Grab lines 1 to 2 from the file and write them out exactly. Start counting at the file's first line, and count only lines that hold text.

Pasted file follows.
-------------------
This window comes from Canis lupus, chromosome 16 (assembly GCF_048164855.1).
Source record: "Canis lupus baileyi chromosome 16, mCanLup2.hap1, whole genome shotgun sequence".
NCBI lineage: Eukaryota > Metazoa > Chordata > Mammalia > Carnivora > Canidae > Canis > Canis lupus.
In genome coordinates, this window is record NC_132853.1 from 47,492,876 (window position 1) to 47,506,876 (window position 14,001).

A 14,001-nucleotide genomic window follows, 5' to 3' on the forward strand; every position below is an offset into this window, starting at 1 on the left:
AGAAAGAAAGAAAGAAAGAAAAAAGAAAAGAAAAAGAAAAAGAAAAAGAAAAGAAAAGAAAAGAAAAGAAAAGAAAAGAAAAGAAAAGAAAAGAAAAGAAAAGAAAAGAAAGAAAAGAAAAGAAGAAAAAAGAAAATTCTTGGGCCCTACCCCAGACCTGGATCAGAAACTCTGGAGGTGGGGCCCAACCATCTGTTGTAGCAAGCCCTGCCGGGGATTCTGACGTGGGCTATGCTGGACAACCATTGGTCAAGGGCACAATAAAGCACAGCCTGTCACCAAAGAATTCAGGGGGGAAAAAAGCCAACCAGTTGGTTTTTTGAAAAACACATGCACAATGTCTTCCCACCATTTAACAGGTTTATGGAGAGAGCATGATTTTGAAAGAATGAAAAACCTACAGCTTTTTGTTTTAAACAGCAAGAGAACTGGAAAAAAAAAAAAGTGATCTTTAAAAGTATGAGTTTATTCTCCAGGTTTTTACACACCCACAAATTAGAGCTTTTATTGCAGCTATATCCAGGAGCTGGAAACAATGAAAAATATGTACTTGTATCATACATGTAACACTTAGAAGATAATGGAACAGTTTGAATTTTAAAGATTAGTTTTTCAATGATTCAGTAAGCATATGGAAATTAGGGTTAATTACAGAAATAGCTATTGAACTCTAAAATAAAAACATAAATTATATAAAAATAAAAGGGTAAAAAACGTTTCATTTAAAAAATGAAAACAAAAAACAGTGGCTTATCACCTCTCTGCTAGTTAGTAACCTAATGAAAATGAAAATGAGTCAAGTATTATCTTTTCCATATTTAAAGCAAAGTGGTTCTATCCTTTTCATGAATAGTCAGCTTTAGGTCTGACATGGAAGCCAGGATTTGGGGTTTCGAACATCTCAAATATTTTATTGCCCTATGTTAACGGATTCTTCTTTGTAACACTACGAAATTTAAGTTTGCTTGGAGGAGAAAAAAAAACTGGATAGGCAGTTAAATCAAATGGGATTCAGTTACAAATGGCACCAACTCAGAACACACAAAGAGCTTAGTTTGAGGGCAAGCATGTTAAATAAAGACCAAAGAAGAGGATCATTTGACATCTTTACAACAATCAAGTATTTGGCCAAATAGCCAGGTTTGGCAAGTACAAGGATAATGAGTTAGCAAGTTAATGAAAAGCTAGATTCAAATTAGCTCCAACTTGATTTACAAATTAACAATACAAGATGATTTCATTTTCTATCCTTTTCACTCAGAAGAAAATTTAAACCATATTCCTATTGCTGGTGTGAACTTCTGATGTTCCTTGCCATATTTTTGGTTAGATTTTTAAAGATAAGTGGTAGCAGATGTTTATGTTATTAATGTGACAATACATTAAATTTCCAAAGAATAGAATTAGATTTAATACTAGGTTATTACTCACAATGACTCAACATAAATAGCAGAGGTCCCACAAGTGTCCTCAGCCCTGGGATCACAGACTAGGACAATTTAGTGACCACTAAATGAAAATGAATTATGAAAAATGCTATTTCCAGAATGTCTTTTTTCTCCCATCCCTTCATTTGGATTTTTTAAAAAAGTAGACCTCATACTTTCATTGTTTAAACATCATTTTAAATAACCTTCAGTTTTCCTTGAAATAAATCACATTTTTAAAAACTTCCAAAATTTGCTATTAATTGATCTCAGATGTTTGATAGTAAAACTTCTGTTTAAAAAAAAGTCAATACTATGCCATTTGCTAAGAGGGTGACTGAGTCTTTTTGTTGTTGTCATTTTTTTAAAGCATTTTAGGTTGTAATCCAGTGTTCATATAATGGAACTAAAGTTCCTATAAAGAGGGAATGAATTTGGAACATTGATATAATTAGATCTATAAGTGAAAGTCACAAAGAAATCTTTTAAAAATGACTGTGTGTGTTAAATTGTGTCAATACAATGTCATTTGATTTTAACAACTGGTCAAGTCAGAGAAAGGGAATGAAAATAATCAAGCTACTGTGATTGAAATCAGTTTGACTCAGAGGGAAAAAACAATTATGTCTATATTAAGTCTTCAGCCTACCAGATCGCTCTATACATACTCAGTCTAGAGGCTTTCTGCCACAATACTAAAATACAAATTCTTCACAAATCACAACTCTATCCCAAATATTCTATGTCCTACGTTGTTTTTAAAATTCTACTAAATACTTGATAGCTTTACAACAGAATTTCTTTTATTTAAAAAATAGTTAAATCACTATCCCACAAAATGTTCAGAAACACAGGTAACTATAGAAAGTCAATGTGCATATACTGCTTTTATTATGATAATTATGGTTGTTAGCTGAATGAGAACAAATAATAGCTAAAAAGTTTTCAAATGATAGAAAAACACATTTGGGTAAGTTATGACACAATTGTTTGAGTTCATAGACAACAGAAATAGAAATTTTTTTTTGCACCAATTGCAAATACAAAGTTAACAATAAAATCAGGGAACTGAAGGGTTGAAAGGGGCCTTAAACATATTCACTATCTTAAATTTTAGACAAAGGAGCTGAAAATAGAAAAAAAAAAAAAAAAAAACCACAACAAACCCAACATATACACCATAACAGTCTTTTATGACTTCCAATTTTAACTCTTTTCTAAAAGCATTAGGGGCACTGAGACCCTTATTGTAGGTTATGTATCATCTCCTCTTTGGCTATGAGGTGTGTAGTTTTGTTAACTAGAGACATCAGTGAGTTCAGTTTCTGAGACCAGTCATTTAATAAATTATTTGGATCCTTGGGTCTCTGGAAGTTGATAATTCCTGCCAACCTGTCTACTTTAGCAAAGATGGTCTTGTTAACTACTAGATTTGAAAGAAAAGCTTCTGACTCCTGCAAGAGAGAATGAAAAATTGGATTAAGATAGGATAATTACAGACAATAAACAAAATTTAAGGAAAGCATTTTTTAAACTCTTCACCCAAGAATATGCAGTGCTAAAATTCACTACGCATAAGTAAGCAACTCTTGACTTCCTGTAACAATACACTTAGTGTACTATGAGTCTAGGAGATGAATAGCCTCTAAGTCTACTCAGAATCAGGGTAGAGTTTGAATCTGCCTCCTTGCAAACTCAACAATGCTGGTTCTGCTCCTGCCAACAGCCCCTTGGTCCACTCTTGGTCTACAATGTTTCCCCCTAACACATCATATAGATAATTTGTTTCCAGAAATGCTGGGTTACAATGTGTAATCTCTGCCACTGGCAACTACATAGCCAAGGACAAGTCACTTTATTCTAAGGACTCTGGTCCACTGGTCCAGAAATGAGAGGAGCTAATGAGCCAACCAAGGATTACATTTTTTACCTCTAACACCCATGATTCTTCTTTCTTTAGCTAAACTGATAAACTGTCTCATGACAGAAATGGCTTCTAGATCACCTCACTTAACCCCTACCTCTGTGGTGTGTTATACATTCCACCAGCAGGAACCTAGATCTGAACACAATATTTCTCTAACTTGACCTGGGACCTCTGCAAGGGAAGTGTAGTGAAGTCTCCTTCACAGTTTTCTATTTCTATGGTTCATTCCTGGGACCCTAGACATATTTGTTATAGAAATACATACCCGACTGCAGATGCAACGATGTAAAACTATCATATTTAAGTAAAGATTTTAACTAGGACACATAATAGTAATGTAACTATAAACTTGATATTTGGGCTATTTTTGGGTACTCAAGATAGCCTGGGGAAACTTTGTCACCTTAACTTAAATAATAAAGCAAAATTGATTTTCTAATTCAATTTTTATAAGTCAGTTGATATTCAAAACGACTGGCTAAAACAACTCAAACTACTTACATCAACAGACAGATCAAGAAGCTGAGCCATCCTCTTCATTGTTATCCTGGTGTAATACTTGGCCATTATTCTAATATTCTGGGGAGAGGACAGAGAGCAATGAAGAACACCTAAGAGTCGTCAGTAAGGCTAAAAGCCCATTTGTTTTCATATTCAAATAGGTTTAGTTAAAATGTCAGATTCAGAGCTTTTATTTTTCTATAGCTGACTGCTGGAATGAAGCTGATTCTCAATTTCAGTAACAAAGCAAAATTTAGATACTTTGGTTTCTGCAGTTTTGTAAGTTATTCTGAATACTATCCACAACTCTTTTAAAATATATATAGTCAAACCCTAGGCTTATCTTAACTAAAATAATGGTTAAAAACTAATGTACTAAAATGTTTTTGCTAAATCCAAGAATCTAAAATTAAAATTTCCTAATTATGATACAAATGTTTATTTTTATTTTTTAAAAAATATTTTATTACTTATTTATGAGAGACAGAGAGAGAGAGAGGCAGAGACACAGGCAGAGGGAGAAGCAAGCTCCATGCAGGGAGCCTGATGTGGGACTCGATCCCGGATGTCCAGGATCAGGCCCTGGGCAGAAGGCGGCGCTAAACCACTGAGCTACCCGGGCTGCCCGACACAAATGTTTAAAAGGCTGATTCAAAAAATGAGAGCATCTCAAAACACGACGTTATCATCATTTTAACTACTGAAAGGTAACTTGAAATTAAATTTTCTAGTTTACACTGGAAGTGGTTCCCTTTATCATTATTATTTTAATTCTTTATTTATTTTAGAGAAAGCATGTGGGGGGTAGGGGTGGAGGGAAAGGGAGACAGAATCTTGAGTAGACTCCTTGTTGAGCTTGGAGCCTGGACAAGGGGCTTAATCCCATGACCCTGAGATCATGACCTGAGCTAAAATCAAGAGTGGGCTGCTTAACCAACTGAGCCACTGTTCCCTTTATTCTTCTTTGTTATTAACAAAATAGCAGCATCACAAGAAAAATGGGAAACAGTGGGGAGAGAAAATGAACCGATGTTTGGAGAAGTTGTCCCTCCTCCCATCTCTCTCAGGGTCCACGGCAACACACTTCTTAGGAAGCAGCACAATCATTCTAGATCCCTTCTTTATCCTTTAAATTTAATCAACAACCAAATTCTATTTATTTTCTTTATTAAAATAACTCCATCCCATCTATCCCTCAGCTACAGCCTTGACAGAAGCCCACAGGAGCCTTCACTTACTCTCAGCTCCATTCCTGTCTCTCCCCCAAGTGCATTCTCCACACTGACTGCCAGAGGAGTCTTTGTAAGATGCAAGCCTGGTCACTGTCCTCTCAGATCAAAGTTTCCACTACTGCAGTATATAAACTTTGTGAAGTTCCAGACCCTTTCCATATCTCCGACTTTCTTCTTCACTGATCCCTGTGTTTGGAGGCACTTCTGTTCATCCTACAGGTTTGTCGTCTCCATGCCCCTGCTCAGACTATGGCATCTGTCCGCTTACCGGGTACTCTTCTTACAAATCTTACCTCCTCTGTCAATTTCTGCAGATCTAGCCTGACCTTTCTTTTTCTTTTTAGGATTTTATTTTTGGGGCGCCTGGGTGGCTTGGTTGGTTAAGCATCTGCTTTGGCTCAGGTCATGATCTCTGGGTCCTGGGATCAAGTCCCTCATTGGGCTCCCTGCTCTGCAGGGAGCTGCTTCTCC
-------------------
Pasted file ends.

This window comes from Canis lupus, chromosome 16 (assembly GCF_048164855.1).
Source record: "Canis lupus baileyi chromosome 16, mCanLup2.hap1, whole genome shotgun sequence".